It calls itself a "popular front" against "corrupt governments, corporations, militaries, and law enforcement of the world."
It has a dozen or less core member hackers, anarchists, free speech activists, and privacy advocates.
Social engineers are also involved. They're skilled in "tricking even the most security-conscious into giving up their passwords and other data."
Hundreds of activists access its internal communication channels. They're called Internet relay chats.
Core members spent weeks trying "to ruin Stratfor." They secured more than 200 gigabytes of data. They destroyed company database files. They defaced its web site.
They posted company secrets online. They revealed 860,000 names, emails and passwords. Several dozen belonged to top-secret people. Their identities were leaked for the first time.
Hammond champions "cyber-liberation." He's called an "electronic Robin Hood." He's a "modern-day Abbie Hoffman." A friend said he's shrewd, intelligent and impulsive.
Prior civil disobedience resulted in multiple arrests. Charges ranged from defacing walls with anti-war slogans to staging a "noise demo" at the 2004 Republican National Convention.
Before his March 2012 arrest, he and other Anonymous members waged war on "rich and powerful oppressors." They shut down prominent web sites. They included CIA, FBI, major banks and credit card companies.
They supported liberating Arab country struggles. They attacked Egyptian, Tunisian and other regional country web sites.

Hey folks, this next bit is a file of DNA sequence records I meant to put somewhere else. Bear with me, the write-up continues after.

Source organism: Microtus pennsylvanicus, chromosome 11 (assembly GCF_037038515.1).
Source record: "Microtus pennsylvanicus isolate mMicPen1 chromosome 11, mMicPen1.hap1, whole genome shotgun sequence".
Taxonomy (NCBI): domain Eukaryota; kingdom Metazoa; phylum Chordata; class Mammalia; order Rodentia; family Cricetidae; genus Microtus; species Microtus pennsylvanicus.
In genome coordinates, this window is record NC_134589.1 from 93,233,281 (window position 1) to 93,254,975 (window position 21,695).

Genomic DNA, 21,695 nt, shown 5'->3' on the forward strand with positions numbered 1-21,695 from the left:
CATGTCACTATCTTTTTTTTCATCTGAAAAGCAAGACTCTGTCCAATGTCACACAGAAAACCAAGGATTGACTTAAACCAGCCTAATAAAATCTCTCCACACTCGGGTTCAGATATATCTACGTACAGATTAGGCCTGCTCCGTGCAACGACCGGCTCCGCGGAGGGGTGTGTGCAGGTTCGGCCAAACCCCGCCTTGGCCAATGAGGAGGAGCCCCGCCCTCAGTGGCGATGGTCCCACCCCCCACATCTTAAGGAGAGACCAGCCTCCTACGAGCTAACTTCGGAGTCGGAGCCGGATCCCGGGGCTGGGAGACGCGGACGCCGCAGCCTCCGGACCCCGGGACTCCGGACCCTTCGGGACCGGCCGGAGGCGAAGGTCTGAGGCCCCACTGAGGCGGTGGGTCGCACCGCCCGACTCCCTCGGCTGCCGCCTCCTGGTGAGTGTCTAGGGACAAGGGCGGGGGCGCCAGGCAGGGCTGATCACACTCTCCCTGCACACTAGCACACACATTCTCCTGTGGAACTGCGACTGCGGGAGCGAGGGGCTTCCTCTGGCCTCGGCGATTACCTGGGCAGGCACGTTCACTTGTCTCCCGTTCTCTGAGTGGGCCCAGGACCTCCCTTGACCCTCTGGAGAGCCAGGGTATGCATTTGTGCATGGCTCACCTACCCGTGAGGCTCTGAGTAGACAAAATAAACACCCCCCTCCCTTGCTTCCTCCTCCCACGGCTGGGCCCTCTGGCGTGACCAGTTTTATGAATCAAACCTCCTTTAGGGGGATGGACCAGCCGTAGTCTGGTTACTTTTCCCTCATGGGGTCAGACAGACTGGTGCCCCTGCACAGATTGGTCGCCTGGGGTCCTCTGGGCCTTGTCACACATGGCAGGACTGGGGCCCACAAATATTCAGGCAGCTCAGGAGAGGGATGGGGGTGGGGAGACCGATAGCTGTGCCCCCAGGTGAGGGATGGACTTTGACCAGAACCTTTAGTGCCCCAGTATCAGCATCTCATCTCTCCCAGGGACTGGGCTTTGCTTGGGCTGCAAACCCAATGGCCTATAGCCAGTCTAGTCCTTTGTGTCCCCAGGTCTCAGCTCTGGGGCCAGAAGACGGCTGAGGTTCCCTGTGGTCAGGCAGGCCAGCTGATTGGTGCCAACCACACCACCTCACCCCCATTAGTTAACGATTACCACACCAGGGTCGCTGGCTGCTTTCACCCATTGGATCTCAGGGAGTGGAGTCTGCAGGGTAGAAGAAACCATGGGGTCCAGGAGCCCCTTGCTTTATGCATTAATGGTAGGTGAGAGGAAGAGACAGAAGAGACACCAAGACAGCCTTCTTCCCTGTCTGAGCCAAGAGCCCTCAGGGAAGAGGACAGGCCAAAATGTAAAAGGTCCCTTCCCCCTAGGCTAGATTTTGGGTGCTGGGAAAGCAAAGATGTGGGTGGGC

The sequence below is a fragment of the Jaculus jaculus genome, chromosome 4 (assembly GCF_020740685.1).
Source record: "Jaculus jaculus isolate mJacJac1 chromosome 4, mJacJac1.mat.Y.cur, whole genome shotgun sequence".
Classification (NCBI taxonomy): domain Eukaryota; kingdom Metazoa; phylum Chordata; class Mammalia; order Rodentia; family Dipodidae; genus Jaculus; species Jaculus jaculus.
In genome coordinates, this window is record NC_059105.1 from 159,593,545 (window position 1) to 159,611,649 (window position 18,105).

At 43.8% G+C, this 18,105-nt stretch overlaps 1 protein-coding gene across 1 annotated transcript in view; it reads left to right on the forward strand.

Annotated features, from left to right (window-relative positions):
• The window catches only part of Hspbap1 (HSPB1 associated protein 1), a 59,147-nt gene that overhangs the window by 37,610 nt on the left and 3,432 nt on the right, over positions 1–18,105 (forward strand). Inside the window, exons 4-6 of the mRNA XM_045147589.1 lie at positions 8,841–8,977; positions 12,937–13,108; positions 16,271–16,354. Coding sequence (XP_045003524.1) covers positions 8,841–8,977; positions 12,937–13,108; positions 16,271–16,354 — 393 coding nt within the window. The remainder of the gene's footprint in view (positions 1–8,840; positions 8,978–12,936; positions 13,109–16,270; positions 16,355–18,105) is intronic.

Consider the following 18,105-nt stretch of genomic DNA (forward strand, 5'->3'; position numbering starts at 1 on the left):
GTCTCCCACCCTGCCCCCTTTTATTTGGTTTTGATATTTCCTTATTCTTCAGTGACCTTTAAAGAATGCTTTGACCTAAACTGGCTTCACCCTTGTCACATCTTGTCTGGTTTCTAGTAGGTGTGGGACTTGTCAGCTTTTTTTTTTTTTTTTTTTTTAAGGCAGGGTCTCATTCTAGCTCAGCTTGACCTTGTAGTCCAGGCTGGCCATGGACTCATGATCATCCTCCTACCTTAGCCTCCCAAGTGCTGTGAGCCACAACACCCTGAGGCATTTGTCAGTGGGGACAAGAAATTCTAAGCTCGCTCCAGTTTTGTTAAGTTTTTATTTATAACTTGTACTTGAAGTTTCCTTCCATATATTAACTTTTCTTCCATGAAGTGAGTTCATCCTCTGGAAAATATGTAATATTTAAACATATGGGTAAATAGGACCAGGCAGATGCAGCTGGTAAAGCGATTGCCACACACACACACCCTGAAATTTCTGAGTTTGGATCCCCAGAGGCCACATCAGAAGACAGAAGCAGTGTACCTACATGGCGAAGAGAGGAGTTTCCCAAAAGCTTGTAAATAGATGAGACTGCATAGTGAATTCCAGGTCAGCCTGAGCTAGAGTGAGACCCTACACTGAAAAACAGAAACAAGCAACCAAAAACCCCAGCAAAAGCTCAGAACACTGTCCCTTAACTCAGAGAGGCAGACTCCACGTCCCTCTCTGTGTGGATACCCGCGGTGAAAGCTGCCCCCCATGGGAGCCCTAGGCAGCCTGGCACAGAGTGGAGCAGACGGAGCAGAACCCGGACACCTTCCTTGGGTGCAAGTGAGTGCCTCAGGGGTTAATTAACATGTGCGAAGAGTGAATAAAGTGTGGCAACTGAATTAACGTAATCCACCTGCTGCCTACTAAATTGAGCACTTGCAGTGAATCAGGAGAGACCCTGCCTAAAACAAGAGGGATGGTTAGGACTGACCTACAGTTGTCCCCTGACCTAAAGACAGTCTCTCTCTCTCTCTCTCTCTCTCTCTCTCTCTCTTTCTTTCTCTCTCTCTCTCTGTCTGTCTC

They broke into NATO computers. They accessed the GEO Group. It's one of the world's largest private prison operators. They hacked Booz Allen Hamilton.
Prior attacks didn't rise to the level of harming Stratfor. Breaching its computer system cost the company millions. Doing so focused worldwide attention on "the murky world of private intelligence."
AntiSec originally planned to use hacked credit cards. They wanted to make contributions to worthy organizations. After the fact, they decided otherwise. Hammond wasn't charged with credit card theft.
Friends call him brilliant. He was politicized early on. He criticizes "blind patriotism." He opposed Bush's war on terrorism. In high school, he founded an underground newspaper. It encouraged students to challenge conventional political discourse.
Most of all it urged "think." "Wake up." Your mind is programmable. If you're not doing it, someone will do it for you.
On the first day of the 2003 Iraq war, Hammond led a 100 students to a downtown Chicago anti-war rally. Months later, he enrolled at the University of Illinois/Chicago (UIC). He became an prominent campus activist.